Note: The following post mentions details of how individuals have attempted or completed suicide. If you are at risk please stop here and contact the National Suicide Prevention Lifeline at 1-800-273-8255.
My husband was the first to spot the sheet-covered form lying just off the highway on the grassy verge.
We were traveling east on Highway 96 following a trip to Memphis. It might have been a year or two ago. I don’t really remember.
I was slow to register what we were seeing. Tim knew before I did.
“Someone jumped,” he said.
The crumpled white sheet lay in the shadow of the massive arches that form the Natchez Trace Parkway Bridge.
A person is lying under that sheet, I thought. Someone’s child. Or husband. Or mother.
Whoever the person was, it appeared that he or she had taken care not to jump directly over the highway, which could have seriously endangered those driving below.
A couple of men, official looking but not in uniform, were standing nearby. There wasn’t an ambulance—or at least not yet—or any uniformed police around that we could see.
Perhaps it was callous of us not to stop, but before my husband could react we’d already passed the bridge and the scene, which, by the time I looked back, were disappearing rapidly through the rear window.
The person’s loved ones probably don’t even know yet, I thought. They’re innocently going about their day-to-day lives, unaware of the fact that within an hour—or possibly even less—their hearts will be breaking.
Not surprisingly, my husband and I were left feeling slightly traumatized by the incident, especially given the fact that in August, 2010 our older son took his life, although not by jumping from a bridge.
Why did I have to see this? I remember thinking selfishly only moments after passing the scene. Of the more than thirty-two suicides that have taken place on the bridge since the year 2000 why did my husband and I happen to pass by at exactly the moment we did?
I was in the process of writing a post about a suicide attempt this past summer on the Natchez Trace Bridge when I heard about another, much more recent attempt, which took place on November 18. And then, almost unbelievably, only thirty-six hours later, it happened again. Only this time the jumper didn’t call for help. Instead, he jumped.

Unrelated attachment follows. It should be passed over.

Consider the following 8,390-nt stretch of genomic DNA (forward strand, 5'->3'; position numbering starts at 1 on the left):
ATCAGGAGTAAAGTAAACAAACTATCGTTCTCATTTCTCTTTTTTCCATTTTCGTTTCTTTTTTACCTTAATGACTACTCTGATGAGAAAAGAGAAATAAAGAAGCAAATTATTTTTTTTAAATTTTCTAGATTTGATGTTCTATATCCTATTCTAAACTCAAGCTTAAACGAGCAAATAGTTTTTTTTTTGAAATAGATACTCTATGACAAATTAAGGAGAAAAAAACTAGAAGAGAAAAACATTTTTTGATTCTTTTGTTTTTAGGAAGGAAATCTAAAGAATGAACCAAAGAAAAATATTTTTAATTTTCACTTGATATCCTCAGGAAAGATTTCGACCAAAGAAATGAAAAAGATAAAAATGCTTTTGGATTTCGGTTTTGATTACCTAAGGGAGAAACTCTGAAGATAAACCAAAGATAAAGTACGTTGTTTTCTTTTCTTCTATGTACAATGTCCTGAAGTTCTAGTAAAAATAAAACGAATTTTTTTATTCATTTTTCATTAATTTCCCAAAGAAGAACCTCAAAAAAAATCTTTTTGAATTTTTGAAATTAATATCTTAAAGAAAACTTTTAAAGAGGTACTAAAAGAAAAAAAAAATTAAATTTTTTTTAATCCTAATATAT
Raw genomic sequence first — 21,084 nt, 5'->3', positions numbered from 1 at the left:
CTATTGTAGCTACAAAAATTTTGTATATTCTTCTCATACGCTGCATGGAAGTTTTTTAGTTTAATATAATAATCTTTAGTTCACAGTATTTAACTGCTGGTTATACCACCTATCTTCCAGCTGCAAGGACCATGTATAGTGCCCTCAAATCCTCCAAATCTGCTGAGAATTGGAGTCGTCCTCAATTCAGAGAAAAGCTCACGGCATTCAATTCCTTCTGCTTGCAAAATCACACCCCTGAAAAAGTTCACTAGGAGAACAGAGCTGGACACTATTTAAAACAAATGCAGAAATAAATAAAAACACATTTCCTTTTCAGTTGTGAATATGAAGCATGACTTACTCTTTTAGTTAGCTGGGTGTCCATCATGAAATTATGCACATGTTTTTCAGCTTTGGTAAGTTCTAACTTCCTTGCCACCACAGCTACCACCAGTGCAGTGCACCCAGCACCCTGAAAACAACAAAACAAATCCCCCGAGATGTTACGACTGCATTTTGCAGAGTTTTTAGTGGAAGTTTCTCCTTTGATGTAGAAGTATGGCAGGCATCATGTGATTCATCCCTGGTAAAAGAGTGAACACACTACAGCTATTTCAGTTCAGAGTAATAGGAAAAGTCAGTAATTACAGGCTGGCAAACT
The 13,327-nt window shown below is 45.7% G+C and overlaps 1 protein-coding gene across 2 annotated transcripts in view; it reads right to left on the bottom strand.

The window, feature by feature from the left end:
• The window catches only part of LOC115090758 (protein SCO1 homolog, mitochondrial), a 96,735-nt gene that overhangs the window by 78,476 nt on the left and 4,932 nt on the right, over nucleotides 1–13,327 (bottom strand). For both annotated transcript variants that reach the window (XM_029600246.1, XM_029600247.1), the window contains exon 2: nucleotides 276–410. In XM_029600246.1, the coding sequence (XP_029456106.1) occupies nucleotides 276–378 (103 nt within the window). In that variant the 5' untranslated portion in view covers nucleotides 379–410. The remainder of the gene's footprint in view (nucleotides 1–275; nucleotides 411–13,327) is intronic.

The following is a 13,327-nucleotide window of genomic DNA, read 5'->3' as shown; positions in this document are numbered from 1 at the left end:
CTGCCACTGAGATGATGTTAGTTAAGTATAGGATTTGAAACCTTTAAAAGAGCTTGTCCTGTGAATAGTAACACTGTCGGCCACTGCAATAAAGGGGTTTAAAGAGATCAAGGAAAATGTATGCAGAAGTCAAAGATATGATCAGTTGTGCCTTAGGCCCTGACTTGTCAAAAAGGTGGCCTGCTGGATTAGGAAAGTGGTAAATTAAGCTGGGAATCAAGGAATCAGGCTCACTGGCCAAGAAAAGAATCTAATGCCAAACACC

So far this year, according to the National Park Service, four people have died by suicide at the bridge. The four deaths bring the total to thirty-six who’ve died since 2000, which was the year the suicides first started at the twenty-five-year-old bridge.
Just last week, on the day before Thanksgiving, there was another attempt, this time on a different—much less famous bridge—in nearby Wayne County. Law enforcement officials say that the holidays are definitely a factor in the increased number of calls they receive around this time of year for completed suicides, as well as attempts, by whatever means.
Fortunately, after almost two hours of negotiations, sheriff’s deputies and Tennessee Highway Patrol officers managed to prevent the man from jumping.
The incident in Wayne County, as well as the November 18 one on the Natchez Trace Bridge, were captured on the body cams worn by the officers involved. Posted online, as well as shown on the evening news, the footage is unsettling, to say the least. In the Wayne County incident, a man is seen standing shirtless in broad daylight atop the bridge over Forty Eight Creek, as it’s called. He sways slightly before being tackled around the legs by an officer who pushes him backwards to safety.
In the November 18 incident on the Natchez Trace Bridge, the scene is frighteningly eerie, taking place as it does in the murky, pre-dawn darkness. The bridge’s treacherously low railings slowly come into view as a sheriff’s deputy pulls up in his vehicle. He gets out and, speaking reassuringly, manages to coax a young man back over the railing and away from certain death.
The footage is chilling in that it illustrates with disturbing clarity just how fragile the thread often is between an attempted suicide and a completed one.
A barrier for the bridge is supposed to be coming in 2023. Clearly, it won’t be a moment too soon.